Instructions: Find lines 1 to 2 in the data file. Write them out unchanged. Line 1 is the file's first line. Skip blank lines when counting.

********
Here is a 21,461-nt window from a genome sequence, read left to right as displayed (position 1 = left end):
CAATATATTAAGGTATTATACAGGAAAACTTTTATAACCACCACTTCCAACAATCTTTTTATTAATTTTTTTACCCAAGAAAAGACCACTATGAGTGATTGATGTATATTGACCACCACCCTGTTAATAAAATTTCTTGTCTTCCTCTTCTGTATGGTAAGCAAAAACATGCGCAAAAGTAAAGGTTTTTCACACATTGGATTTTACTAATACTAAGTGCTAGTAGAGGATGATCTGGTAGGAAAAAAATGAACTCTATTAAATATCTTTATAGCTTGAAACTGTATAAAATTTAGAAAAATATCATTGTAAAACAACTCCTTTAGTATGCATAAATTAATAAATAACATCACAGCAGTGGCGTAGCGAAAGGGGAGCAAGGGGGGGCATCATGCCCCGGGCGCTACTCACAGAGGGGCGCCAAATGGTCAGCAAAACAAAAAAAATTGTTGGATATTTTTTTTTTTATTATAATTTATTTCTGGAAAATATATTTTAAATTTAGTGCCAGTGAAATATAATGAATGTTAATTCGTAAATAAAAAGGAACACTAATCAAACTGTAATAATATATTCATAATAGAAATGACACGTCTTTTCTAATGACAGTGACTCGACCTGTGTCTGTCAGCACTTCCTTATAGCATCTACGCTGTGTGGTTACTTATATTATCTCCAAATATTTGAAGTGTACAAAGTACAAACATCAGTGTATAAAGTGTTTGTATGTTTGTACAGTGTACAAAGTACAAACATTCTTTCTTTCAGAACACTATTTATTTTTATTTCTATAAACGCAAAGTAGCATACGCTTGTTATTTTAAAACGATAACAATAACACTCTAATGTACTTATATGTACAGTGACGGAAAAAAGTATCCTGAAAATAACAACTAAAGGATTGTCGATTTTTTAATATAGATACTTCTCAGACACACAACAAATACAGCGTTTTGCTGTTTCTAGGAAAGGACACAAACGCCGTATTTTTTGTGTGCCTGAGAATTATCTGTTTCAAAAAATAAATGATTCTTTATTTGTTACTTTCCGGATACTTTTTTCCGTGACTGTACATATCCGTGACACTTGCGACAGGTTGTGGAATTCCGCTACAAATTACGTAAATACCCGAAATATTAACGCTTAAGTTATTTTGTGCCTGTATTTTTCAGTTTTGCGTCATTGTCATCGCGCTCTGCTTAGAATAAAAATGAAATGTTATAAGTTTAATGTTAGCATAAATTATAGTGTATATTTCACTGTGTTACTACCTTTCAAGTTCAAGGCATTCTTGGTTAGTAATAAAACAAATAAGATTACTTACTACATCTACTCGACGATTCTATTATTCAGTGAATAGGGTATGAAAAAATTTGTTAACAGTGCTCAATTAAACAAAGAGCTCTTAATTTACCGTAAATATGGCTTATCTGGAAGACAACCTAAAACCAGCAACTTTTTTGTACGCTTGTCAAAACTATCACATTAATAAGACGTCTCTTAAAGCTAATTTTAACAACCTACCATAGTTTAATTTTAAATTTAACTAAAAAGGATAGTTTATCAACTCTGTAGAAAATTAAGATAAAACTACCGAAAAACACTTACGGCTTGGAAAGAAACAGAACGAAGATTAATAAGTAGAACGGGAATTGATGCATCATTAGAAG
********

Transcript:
Here is a 21,461-nt window from a genome sequence, read left to right as displayed (position 1 = left end):
CAATATATTAAGGTATTATACAGGAAAACTTTTATAACCACCACTTCCAACAATCTTTTTATTAATTTTTTTACCCAAGAAAAGACCACTATGAGTGATTGATGTATATTGACCACCACCCTGTTAATAAAATTTCTTGTCTTCCTCTTCTGTATGGTAAGCAAAAACATGCGCAAAAGTAAAGGTTTTTCACACATTGGATTTTACTAATACTAAGTGCTAGTAGAGGATGATCTGGTAGGAAAAAAATGAACTCTATTAAATATCTTTATAGCTTGAAACTGTATAAAATTTAGAAAAATATCATTGTAAAACAACTCCTTTAGTATGCATAAATTAATAAATAACATCACAGCAGTGGCGTAGCGAAAGGGGAGCAAGGGGGGGCATCATGCCCCGGGCGCTACTCACAGAGGGGCGCCAAATGGTCAGCAAAACAAAAAAAATTGTTGGATATTTTTTTTTTTATTATAATTTATTTCTGGAAAATATATTTTAAATTTAGTGCCAGTGAAATATAATGAATGTTAATTCGTAAATAAAAAGGAACACTAATCAAACTGTAATAATATATTCATAATAGAAATGACACGTCTTTTCTAATGACAGTGACTCGACCTGTGTCTGTCAGCACTTCCTTATAGCATCTACGCTGTGTGGTTACTTATATTATCTCCAAATATTTGAAGTGTACAAAGTACAAACATCAGTGTATAAAGTGTTTGTATGTTTGTACAGTGTACAAAGTACAAACATTCTTTCTTTCAGAACACTATTTATTTTTATTTCTATAAACGCAAAGTAGCATACGCTTGTTATTTTAAAACGATAACAATAACACTCTAATGTACTTATATGTACAGTGACGGAAAAAAGTATCCTGAAAATAACAACTAAAGGATTGTCGATTTTTTAATATAGATACTTCTCAGACACACAACAAATACAGCGTTTTGCTGTTTCTAGGAAAGGACACAAACGCCGTATTTTTTGTGTGCCTGAGAATTATCTGTTTCAAAAAATAAATGATTCTTTATTTGTTACTTTCCGGATACTTTTTTCCGTGACTGTACATATCCGTGACACTTGCGACAGGTTGTGGAATTCCGCTACAAATTACGTAAATACCCGAAATATTAACGCTTAAGTTATTTTGTGCCTGTATTTTTCAGTTTTGCGTCATTGTCATCGCGCTCTGCTTAGAATAAAAATGAAATGTTATAAGTTTAATGTTAGCATAAATTATAGTGTATATTTCACTGTGTTACTACCTTTCAAGTTCAAGGCATTCTTGGTTAGTAATAAAACAAATAAGATTACTTACTACATCTACTCGACGATTCTATTATTCAGTGAATAGGGTATGAAAAAATTTGTTAACAGTGCTCAATTAAACAAAGAGCTCTTAATTTACCGTAAATATGGCTTATCTGGAAGACAACCTAAAACCAGCAACTTTTTTGTACGCTTGTCAAAACTATCACATTAATAAGACGTCTCTTAAAGCTAATTTTAACAACCTACCATAGTTTAATTTTAAATTTAACTAAAAAGGATAGTTTATCAACTCTGTAGAAAATTAAGATAAAACTACCGAAAAACACTTACGGCTTGGAAAGAAACAGAACGAAGATTAATAAGTAGAACGGGAATTGATGCATCATTAGAAG